Wednesday, May 20, 1998 Published at 11:31 GMT 12:31 UK
Profile - John Alderdice
Alliance leader Lord Alderdice wants support from both sides of the community
By BBC News online's Gary Duffy
As leader of the non-sectarian Alliance Party, Lord Alderdice must deal with a challenge faced by all his predecessors - how to retain the support of voters from both sides of the community.
While he produced the party's best-ever showing in a contest for a Westminster seat, he was never elected as an MP and was later given a peerage.
He became leader of the Alliance Party in 1987 at the age of 32. The son of a Presbyterian minister, he is a consultant psychiatrist.
Many of the central elements of the Good Friday Agreement, such as a local assembly with shared responsibility between the two communities, have been Alliance policy for years.
Lord Alderdice has argued that such a deal contains all the necessary compromises to ensure the majority of people in Ireland, north and south, can support the deal.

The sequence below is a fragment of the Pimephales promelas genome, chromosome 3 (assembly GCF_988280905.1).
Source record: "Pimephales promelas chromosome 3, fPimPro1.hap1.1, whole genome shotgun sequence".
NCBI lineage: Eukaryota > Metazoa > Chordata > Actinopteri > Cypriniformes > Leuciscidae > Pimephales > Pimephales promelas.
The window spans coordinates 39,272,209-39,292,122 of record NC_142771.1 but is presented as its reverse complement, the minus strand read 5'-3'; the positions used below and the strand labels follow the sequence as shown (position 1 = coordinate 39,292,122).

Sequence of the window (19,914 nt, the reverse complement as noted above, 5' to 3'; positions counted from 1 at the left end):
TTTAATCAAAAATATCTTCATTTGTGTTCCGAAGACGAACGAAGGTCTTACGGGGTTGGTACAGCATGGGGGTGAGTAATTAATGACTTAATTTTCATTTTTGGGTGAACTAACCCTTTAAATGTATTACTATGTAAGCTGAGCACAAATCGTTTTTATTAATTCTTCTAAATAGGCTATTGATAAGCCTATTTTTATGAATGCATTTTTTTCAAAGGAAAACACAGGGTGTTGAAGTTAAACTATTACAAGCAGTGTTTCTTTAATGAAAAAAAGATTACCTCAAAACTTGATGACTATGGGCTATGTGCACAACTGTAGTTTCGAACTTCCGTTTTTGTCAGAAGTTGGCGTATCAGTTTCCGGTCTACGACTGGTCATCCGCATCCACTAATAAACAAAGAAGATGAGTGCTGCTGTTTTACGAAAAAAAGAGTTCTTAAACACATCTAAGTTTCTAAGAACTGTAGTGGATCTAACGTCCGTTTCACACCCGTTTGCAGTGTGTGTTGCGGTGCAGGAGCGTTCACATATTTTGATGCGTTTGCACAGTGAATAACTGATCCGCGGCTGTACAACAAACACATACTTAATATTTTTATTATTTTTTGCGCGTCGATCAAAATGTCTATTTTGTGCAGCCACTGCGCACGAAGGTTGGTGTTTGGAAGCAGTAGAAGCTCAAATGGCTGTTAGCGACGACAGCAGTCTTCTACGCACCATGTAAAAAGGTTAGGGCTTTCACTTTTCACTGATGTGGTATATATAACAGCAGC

He has repeatedly warned that young people were being alienated from the political process in Northern Ireland by politicians who continued to maintain the attitude of "not an inch".
But having achieved much of what his party wanted in a compromise deal, Lord Alderdice must now address fundamental questions about where the party goes from here.
In his professional capacity he has said that psychiatrists in Northern Ireland were seeing people in their 20s and 30s who could not suppress the horrors of growing up through the violence of the early years of the troubles.
At Westminster he has developed a close working relationship with the Liberal Democrats, and with the Progressive Democrats in the Irish Republic.
When the IRA called a ceasefire in 1994, Lord Alderdice showed a willingness to enter into discussions with Sinn Fein at a time when many in the unionist community still regarded that as unacceptable.